There are plenty of reasons why inflation is at a 40-year high: easy money and low interest rates, rising wages, supply chain disruptions, and fiscal stimulus that has fueled demand for consumer goods. And all of this is happening at a time when food and energy costs are rising.
Last year, the Fed insisted the jump in inflation would be temporary–“transitory” was its word of choice. But inflation proved to be more troublesome than they expected, transitory was retired, and the Fed quickly pivoted.
Gone are pledges to keep the fed funds rate at near zero through at least 2023.
Instead, Fed Chief Powell seems determined to bring inflation back under control, and that means the Fed is contemplating a series of rate hikes in 2022.
His more aggressive approach created volatility in January, as investors attempted to price in several rate hikes this year.
Let’s look at recent history and briefly dive into the numbers so we may paint a picture. During the 2004 to 2006 rate-hike cycle, then-Fed Chairman Alan Greenspan said rate increases were likely to be “measured,” as he embarked on a series of quarter-point rate hikes.
His goal: reassure investors and avoid rocking financial markets.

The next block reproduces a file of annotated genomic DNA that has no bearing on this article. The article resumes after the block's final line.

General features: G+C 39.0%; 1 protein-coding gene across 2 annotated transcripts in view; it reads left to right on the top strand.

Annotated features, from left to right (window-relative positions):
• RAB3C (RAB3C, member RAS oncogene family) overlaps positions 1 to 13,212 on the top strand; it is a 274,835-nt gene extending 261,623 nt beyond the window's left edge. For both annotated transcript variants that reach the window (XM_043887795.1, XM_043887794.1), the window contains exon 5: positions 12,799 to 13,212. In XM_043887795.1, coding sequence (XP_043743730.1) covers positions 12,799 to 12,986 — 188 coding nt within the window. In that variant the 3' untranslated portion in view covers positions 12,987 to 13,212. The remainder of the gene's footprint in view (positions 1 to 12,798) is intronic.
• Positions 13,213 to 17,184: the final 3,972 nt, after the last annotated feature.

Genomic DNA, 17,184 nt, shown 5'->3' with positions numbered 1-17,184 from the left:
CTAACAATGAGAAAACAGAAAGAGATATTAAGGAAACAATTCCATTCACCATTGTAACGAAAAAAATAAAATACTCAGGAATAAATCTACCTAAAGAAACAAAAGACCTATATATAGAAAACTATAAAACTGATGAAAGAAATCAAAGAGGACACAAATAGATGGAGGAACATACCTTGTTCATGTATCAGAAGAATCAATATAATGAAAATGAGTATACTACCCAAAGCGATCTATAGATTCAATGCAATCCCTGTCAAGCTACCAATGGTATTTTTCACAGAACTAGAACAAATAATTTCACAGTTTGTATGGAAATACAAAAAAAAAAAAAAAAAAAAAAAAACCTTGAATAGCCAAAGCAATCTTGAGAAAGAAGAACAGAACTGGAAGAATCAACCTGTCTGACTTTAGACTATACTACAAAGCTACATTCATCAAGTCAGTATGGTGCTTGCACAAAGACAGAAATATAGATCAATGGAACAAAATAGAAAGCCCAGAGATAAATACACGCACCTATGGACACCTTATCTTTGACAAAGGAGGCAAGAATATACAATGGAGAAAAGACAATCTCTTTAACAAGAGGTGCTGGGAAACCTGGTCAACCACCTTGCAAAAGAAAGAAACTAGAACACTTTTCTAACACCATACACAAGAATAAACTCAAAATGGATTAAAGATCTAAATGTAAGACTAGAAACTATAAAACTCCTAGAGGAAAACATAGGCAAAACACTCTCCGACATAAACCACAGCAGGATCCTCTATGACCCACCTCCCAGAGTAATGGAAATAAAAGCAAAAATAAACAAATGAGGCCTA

Fed Chief Janet Yellen and later Powell also soothed anxieties by signaling rate hikes would be “gradual” when rates slowly began to increase in late 2015. “Gradual” wasn’t as opaque as “measured,” but the goal was the same: reassure investors.
Greenspan and his successor Ben Bernanke raised the fed funds rate from 1% to 5.25% in a predictable series of quarter-percent increases.
Yellen and Powell hiked the benchmark rate from 0%-0.25% to 2.25%-2.50% through an uneven series of quarter-point increases, or .25%.
1994 Tightening Cycle
At Powell’s late-January news conference, he wasn’t making any promises on how quickly rates might rise. He wouldn’t rule out a rate hike at every meeting, beginning in March (there are eight scheduled meetings each year, including January). He didn’t dismiss the possibility of a 50bp increase. And, there was no mention of ‘gradual’ or ‘measured.’
The last time the Fed was truly aggressive was back in 1994, when the Fed implemented several 50bp increases and one 75bp hike. Rates doubled from 3% to 6% in one year.
During each of those tightening cycles, including 1994, inflation was under control. The Fed acted pre-emptively. Today, it is reacting to high inflation.
We are not saying we’re going to see a repeat of 1994. One key measure from the CME Group suggests five .25% rate hikes this year. But it’s simply a projection. And projections can change based on how the economy progresses.
Powell warned that inflation could remain stubbornly high this year. Or, it’s possible supply chains will settle down and lessen the need for a strong central bank response. (Federal Reserve, St. Louis Federal Reserve)
The Fed’s challenge: engineer a soft economic landing, which brings down inflation without throwing the economy into a recession.
Barring a significant health crisis or a major geopolitical event, the Fed’s new posture will probably be the focus this year.